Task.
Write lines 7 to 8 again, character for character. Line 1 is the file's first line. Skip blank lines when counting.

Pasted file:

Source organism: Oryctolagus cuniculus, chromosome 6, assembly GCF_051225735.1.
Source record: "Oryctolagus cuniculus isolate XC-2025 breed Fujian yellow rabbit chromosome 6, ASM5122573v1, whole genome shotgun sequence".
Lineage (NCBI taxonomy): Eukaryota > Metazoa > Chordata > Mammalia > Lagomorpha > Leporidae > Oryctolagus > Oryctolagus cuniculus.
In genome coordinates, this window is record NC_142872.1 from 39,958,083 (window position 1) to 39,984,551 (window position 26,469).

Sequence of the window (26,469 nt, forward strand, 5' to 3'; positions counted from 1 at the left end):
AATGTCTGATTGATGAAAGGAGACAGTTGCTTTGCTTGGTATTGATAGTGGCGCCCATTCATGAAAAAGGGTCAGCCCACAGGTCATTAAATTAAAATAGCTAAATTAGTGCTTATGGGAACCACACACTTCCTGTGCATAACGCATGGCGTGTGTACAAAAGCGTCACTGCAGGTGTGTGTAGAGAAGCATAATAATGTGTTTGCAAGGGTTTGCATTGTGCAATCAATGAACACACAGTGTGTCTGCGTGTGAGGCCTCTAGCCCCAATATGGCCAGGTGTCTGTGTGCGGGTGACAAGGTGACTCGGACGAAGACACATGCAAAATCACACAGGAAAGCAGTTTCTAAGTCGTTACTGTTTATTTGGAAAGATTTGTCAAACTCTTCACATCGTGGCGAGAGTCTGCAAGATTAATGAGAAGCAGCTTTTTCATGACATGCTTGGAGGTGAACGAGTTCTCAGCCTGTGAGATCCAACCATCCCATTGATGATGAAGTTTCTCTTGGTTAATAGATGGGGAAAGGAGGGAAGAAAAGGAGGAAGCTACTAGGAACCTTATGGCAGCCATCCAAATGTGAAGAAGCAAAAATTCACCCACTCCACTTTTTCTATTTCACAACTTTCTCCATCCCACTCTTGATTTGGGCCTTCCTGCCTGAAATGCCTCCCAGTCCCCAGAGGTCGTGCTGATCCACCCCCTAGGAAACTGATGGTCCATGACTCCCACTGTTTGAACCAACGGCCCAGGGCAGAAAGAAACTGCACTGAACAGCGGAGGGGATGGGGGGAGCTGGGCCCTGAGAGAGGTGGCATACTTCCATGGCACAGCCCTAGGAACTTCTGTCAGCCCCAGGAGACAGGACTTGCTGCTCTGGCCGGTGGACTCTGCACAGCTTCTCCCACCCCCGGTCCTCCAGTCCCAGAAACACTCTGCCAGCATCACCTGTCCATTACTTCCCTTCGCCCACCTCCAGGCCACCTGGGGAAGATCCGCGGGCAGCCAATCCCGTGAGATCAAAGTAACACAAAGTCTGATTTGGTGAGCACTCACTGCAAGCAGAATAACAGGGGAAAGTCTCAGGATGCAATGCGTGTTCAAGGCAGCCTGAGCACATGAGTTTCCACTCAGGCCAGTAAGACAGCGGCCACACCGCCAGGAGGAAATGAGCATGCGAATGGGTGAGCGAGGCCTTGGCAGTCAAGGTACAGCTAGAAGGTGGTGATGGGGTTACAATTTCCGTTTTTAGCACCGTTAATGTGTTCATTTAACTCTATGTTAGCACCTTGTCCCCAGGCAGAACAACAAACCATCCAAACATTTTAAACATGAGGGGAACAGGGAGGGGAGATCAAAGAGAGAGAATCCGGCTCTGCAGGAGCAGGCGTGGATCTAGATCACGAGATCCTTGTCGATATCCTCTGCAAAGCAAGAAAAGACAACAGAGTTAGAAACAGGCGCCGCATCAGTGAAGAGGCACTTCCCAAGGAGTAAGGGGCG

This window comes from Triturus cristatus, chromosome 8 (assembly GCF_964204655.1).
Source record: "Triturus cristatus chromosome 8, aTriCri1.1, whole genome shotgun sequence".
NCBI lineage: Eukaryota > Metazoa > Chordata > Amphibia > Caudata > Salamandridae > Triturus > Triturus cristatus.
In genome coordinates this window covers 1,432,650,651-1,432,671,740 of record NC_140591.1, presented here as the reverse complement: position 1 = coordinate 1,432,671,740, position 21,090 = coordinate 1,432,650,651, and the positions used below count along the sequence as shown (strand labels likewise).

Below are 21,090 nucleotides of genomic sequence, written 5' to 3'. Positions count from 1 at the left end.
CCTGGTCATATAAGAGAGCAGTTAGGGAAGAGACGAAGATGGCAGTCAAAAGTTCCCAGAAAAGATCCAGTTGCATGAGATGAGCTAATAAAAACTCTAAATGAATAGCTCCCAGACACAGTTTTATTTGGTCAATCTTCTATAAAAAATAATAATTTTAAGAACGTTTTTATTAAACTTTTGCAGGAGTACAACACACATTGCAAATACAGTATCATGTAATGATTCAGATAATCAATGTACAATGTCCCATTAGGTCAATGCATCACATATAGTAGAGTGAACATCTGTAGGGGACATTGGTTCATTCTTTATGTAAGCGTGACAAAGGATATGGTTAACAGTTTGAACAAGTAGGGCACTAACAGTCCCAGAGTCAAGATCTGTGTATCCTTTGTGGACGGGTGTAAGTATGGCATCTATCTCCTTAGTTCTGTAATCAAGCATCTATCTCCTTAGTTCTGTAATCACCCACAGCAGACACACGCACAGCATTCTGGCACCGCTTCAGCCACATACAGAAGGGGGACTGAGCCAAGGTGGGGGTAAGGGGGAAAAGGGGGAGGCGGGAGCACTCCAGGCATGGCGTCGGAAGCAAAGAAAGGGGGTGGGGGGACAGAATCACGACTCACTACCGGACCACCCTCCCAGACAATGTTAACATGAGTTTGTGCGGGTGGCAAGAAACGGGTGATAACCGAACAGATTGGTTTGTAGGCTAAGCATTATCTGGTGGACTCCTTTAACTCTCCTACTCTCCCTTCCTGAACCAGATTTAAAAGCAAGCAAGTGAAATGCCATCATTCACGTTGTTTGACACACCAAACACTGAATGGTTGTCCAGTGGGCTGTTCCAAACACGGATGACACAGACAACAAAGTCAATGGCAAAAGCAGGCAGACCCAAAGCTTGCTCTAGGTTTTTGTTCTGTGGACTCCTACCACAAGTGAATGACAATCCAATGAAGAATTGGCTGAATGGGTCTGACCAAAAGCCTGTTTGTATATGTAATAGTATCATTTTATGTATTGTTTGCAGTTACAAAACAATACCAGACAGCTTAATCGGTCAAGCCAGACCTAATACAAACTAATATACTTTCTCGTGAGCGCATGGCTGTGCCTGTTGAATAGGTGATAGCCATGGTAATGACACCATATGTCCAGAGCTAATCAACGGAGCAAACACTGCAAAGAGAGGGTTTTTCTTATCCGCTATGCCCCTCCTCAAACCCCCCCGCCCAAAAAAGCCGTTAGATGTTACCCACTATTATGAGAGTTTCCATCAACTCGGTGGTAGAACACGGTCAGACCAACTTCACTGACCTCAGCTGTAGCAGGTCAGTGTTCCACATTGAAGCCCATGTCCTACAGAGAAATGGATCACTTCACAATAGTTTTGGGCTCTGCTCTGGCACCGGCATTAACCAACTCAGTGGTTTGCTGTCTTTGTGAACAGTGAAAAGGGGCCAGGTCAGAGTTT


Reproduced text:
This window comes from Triturus cristatus, chromosome 8 (assembly GCF_964204655.1).
Source record: "Triturus cristatus chromosome 8, aTriCri1.1, whole genome shotgun sequence".